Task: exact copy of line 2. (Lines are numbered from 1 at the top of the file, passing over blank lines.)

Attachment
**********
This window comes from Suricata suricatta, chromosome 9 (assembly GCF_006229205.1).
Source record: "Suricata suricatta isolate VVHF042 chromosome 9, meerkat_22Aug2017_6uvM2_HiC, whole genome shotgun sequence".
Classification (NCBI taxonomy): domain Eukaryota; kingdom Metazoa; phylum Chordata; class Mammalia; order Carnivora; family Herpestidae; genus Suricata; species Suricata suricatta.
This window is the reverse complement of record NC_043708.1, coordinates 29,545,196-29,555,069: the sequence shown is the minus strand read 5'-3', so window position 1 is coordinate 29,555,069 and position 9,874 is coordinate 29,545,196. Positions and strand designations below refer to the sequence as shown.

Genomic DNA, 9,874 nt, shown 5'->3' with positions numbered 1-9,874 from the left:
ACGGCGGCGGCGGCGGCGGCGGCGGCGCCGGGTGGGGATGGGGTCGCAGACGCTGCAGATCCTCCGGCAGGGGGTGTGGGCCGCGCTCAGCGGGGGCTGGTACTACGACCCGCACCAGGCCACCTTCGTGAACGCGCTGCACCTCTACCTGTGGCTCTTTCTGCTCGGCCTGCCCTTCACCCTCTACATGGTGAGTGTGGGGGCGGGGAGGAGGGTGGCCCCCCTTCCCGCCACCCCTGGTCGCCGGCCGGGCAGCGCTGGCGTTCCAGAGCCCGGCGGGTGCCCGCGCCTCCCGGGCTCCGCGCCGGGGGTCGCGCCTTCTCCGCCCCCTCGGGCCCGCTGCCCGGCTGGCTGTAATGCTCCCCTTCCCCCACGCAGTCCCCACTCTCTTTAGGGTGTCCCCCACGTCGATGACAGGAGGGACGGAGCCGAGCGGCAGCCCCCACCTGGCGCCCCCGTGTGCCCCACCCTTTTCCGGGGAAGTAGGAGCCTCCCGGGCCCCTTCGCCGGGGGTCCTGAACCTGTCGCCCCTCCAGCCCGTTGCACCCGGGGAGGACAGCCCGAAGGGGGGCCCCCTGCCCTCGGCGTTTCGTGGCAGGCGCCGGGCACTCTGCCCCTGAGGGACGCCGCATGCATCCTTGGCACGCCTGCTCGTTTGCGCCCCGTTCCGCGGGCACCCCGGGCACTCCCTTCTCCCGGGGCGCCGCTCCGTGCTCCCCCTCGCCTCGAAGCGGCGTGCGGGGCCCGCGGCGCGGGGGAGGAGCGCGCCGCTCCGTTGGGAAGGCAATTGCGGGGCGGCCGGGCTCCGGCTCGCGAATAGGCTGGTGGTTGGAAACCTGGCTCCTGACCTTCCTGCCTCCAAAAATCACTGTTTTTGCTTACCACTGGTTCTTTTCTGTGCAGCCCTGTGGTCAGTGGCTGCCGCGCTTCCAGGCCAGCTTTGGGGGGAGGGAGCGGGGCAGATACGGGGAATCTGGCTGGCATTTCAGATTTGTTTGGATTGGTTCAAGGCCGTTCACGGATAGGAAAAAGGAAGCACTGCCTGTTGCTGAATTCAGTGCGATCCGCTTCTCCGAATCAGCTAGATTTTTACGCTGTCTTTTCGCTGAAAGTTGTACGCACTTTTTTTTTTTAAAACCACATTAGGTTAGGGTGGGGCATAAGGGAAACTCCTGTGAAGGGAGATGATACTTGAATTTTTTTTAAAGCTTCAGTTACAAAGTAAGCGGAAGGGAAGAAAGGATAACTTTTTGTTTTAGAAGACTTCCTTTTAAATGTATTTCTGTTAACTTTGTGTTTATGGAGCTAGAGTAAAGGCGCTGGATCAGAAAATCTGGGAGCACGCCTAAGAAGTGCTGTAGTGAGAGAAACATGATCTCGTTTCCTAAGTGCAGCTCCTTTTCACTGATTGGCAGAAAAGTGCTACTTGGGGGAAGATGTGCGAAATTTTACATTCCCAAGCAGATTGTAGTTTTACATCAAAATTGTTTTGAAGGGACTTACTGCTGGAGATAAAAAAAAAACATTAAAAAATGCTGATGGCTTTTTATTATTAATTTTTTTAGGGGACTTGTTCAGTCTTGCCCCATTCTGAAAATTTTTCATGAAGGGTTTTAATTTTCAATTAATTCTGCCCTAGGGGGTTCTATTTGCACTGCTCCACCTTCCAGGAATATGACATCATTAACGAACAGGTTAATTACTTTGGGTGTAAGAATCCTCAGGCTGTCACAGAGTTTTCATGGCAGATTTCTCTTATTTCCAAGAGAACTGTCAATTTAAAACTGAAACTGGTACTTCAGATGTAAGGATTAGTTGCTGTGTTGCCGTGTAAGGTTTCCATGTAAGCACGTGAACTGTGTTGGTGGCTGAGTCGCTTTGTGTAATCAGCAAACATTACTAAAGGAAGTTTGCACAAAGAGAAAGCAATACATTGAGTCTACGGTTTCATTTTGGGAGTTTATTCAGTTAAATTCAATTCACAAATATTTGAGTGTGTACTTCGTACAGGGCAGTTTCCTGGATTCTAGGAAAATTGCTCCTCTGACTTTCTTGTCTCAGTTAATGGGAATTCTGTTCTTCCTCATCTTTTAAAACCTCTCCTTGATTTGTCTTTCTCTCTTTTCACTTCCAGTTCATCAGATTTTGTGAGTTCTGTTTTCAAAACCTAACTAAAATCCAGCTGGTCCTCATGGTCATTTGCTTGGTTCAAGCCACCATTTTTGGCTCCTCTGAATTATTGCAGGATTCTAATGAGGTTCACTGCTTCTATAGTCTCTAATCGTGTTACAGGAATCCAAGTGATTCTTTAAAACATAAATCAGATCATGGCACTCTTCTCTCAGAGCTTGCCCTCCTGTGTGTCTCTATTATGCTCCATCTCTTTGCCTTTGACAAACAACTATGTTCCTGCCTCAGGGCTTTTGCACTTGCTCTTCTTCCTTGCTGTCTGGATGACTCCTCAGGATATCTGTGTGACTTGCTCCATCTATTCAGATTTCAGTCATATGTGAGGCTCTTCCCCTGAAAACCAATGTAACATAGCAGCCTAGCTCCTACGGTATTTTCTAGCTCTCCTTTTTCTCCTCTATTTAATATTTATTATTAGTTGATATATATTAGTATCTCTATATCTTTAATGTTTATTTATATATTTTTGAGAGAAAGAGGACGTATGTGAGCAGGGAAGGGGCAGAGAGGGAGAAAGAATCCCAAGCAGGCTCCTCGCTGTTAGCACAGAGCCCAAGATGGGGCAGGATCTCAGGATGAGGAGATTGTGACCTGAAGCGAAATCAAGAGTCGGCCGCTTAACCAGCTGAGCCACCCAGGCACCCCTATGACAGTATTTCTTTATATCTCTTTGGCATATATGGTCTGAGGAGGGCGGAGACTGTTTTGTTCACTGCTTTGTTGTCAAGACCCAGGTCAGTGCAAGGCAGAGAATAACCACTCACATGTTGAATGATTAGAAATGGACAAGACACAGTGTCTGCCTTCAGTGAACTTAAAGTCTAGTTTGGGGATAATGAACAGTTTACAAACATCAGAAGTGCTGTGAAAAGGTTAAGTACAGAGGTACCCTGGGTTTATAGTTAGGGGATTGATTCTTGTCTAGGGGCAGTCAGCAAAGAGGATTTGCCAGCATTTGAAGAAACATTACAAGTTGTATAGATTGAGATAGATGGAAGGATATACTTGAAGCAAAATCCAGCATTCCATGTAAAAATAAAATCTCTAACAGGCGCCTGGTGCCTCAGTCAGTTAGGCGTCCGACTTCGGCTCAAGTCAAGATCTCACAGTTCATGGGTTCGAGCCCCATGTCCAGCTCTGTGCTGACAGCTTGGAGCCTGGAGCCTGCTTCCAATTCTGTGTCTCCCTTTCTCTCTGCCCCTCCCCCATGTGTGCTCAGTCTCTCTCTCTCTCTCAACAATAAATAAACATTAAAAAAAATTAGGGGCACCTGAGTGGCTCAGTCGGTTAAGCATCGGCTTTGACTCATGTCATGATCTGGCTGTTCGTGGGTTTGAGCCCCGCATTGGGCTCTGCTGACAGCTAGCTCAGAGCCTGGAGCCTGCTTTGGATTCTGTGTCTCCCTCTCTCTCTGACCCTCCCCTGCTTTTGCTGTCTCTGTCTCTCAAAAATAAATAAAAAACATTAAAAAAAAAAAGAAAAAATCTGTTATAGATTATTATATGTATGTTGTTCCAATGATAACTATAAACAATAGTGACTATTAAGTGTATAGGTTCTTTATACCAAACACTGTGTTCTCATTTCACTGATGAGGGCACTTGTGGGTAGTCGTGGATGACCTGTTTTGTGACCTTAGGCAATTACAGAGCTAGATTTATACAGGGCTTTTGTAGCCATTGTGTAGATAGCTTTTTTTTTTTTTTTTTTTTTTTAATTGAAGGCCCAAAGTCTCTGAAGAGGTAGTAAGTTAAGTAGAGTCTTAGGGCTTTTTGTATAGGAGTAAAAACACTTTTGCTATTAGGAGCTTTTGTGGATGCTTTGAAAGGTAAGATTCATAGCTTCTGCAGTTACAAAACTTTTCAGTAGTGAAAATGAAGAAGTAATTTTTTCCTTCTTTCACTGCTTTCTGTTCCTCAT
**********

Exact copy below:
Source record: "Suricata suricatta isolate VVHF042 chromosome 9, meerkat_22Aug2017_6uvM2_HiC, whole genome shotgun sequence".